It is difficult to venture out for a walk, a bike ride, or put a canoe in the water without seeing the blight and pollution caused by ubiquitous nip bottles that degrade Marion’s streets, parks, streams, bays, beaches, fields, and properties.
I believe the phrase “…including the conservation of natural resources and the prevention of blight and pollution of the environment…” found in Marion bylaw C. 230-1.3 meets the criteria to effectively ban 100-milliliter bottles.
Nip bottles eat away at the natural landscape with uniformity and indifference. It is environmental erosion that some people carry out with extraordinary efficiency, but more is at stake than the detritus of consumer culture. What is being lost irrevocably is the historic and esthetic character of Marion—its identity, quality, and charm.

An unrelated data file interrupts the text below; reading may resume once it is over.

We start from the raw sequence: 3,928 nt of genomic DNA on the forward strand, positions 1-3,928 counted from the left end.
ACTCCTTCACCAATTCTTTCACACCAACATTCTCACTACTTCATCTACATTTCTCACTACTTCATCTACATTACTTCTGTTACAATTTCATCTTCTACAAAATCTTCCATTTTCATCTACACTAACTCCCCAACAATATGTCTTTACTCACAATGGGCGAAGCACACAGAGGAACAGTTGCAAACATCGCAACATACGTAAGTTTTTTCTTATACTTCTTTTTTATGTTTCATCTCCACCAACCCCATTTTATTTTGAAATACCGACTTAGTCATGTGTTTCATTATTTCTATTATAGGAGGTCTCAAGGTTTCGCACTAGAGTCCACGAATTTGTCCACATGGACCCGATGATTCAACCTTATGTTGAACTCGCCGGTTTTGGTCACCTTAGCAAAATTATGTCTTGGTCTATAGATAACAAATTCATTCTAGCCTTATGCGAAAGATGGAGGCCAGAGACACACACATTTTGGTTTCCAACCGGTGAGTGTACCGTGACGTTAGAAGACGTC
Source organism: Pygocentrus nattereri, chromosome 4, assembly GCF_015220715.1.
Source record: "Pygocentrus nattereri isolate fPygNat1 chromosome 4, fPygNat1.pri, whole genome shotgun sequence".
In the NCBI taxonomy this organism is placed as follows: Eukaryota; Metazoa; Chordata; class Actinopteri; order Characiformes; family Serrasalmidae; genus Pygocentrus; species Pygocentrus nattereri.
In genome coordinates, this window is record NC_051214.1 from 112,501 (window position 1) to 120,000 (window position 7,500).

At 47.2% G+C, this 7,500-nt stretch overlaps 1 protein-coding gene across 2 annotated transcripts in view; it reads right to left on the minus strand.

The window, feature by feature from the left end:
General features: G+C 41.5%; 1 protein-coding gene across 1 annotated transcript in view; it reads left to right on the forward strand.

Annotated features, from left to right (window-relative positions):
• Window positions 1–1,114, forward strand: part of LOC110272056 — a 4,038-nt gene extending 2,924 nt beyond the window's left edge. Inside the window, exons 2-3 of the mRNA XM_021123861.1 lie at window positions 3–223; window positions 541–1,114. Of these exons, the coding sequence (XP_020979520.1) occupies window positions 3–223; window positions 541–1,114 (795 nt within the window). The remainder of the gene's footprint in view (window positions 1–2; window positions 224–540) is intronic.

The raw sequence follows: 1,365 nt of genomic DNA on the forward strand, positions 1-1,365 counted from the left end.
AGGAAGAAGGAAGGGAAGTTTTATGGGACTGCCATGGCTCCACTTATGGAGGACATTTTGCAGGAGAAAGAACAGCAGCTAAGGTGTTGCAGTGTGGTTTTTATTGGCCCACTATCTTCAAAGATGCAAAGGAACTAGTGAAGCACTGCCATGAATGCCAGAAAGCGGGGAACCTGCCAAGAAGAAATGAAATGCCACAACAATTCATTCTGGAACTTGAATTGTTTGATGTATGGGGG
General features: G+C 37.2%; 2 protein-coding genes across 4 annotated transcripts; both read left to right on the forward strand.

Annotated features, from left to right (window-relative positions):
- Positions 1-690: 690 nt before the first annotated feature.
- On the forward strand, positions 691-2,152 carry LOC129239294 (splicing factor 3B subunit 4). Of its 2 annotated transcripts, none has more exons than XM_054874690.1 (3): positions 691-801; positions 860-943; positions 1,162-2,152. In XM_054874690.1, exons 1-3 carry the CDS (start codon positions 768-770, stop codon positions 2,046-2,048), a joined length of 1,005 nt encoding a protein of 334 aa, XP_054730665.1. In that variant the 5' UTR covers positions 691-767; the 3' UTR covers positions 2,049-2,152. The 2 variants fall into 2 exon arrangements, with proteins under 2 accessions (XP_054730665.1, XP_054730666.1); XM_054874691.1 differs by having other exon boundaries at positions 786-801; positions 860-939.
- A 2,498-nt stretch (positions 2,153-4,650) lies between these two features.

As the visual blight of nip bottles spread, the distribution indicates a decline in a community’s health and its livable environment. Earth Day cleanup efforts, however praiseworthy are not the answer. The problem is profoundly environmental; the problem cuts to the essential amenity and viability of Marion in terms of quality of life.
Eileen J. Marum, Marion
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